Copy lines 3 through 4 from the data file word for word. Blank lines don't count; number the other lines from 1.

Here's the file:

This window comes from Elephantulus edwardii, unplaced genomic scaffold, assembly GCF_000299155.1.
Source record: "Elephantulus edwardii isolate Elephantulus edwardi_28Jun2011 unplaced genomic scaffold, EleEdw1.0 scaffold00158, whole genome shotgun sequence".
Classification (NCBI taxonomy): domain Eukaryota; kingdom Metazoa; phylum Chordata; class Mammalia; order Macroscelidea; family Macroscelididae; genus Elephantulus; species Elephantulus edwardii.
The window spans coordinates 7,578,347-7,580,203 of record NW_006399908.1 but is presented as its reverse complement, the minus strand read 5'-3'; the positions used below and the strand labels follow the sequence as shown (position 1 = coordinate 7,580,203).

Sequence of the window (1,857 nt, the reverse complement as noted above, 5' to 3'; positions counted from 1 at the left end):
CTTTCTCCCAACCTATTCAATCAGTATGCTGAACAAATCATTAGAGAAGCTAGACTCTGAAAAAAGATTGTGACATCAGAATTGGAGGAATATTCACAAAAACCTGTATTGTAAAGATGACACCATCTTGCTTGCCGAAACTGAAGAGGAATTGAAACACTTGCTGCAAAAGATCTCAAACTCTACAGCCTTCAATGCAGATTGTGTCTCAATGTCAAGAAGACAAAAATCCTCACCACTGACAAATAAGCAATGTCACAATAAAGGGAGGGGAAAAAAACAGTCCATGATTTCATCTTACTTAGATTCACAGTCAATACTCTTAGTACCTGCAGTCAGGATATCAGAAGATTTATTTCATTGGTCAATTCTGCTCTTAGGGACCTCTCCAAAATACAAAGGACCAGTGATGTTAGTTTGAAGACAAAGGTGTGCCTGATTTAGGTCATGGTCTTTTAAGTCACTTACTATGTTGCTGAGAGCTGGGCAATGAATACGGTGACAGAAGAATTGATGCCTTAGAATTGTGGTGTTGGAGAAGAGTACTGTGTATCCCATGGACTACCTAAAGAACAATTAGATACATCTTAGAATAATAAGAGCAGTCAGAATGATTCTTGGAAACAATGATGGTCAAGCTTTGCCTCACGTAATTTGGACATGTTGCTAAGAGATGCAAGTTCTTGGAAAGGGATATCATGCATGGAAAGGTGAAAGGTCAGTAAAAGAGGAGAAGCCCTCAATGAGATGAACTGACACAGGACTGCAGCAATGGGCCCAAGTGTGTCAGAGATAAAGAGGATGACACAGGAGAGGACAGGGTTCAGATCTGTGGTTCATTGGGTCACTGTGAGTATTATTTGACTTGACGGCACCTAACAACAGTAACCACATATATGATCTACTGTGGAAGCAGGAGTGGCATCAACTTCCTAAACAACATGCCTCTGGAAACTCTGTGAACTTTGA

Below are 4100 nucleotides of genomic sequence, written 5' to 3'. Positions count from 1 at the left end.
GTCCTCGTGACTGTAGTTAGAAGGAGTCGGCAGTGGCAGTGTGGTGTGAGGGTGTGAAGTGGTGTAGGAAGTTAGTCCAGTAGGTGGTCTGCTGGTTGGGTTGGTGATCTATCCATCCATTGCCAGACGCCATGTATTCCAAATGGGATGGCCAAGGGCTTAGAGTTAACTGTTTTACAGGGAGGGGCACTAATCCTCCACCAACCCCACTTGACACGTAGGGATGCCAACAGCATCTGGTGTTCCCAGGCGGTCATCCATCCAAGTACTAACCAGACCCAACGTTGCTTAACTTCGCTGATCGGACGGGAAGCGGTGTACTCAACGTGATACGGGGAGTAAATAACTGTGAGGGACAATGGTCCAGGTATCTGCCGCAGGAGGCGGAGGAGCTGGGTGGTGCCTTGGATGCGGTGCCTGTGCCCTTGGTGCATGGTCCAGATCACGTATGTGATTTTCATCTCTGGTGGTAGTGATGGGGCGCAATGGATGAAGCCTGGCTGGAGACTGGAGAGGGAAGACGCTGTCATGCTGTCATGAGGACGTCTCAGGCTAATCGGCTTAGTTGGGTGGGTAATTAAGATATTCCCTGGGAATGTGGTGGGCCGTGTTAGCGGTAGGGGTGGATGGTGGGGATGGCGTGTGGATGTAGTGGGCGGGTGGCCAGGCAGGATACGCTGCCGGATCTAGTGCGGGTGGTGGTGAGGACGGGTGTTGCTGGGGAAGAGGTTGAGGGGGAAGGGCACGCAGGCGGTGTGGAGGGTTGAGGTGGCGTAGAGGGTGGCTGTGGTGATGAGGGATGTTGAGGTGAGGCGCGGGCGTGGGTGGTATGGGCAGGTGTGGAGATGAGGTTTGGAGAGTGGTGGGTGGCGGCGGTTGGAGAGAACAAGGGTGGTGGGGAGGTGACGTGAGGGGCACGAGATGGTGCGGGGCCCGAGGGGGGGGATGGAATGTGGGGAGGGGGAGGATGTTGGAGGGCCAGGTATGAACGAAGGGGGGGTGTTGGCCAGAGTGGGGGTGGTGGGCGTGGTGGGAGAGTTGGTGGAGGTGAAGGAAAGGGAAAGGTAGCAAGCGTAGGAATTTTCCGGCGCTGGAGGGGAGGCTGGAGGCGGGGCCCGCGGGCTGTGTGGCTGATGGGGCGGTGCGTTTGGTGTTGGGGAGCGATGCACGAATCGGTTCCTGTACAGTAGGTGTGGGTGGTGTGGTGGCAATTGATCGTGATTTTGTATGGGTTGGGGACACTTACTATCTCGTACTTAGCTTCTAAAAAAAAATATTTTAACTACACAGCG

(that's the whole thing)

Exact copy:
Classification (NCBI taxonomy): domain Eukaryota; kingdom Metazoa; phylum Chordata; class Mammalia; order Macroscelidea; family Macroscelididae; genus Elephantulus; species Elephantulus edwardii.
The window spans coordinates 7,578,347-7,580,203 of record NW_006399908.1 but is presented as its reverse complement, the minus strand read 5'-3'; the positions used below and the strand labels follow the sequence as shown (position 1 = coordinate 7,580,203).